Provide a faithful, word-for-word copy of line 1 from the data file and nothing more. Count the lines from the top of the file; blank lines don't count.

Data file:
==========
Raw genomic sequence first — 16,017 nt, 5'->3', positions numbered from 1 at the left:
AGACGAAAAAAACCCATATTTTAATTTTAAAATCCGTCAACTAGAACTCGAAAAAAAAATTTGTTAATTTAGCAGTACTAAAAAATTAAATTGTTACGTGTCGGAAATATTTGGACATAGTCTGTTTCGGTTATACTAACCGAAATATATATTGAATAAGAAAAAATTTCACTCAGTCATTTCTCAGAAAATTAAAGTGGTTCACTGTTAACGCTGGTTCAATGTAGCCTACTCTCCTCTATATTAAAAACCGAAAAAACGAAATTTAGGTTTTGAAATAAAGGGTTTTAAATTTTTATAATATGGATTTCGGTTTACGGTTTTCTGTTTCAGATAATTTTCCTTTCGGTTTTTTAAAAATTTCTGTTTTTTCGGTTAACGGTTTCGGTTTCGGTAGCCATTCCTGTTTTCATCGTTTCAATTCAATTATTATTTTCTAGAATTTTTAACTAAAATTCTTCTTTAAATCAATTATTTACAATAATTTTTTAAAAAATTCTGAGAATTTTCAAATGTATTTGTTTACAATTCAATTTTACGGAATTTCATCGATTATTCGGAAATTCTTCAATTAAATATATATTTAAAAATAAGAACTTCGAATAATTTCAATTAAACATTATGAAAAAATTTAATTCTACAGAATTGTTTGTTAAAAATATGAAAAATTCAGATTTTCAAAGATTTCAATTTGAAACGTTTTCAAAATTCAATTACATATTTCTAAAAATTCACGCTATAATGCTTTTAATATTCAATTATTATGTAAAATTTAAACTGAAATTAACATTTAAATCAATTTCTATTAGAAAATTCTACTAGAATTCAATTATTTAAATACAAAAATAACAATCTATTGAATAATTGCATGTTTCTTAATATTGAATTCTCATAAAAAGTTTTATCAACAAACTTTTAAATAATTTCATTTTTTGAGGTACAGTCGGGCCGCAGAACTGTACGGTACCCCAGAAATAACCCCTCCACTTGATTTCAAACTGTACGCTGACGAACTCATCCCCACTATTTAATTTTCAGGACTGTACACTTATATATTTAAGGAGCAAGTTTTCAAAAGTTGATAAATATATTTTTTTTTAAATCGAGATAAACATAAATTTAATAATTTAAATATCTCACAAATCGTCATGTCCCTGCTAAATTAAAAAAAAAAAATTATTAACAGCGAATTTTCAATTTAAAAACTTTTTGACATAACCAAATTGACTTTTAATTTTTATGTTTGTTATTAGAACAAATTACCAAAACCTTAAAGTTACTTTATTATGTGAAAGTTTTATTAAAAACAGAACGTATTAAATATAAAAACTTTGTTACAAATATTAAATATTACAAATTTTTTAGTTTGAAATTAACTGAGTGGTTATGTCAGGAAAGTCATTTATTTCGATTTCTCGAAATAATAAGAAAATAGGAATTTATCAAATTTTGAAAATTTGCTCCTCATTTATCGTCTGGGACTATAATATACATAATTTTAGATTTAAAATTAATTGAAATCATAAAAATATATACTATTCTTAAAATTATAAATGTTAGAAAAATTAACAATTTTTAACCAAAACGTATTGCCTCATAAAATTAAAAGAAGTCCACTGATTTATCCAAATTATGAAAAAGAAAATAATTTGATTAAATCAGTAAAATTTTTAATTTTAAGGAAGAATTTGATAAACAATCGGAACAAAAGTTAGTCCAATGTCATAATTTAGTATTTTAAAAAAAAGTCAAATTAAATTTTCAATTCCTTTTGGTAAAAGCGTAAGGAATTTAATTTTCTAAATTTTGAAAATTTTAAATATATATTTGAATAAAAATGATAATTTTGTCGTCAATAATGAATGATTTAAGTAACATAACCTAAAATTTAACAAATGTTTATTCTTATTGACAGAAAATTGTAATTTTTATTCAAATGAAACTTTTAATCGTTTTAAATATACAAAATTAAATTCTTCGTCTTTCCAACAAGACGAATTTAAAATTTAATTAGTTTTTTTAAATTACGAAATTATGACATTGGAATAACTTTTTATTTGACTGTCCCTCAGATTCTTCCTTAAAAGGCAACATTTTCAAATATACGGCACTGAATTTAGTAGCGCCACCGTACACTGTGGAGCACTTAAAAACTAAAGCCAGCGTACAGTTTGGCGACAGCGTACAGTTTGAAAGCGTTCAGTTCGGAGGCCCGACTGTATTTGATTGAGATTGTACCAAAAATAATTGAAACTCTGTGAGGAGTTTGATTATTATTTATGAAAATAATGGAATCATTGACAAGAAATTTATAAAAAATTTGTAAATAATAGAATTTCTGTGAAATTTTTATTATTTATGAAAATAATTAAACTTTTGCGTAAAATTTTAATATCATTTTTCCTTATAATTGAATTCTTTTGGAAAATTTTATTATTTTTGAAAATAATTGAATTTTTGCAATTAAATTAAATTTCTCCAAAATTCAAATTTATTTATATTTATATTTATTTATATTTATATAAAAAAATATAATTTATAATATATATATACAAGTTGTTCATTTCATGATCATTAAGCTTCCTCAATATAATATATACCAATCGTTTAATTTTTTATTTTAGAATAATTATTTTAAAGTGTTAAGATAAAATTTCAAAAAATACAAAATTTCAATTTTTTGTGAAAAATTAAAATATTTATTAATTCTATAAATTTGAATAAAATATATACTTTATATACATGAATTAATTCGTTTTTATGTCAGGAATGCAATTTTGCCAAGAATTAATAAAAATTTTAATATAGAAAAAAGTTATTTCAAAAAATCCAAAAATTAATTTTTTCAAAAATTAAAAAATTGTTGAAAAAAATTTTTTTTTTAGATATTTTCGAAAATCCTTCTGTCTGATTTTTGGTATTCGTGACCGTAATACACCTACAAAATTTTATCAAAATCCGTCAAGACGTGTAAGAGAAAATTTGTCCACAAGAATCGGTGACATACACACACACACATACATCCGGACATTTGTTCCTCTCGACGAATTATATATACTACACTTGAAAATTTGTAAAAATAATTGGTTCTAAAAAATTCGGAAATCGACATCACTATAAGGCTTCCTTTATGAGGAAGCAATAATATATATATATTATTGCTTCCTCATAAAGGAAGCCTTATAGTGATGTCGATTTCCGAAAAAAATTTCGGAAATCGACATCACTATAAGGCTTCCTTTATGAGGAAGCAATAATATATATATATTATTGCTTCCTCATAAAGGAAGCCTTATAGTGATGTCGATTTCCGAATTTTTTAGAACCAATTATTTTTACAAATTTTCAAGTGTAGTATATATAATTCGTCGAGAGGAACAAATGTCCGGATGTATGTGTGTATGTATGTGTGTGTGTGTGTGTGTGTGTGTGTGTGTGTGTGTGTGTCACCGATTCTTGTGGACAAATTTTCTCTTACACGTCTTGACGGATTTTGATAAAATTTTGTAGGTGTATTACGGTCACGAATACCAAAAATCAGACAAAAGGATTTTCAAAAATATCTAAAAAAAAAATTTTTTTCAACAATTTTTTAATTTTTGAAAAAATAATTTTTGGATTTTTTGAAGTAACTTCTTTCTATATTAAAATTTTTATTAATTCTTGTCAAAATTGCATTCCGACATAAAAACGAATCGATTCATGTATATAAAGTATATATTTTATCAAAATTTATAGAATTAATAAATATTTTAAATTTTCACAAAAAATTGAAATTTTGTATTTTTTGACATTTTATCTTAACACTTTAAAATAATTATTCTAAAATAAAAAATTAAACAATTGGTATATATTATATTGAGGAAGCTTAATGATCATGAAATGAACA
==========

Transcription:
Raw genomic sequence first — 16,017 nt, 5'->3', positions numbered from 1 at the left: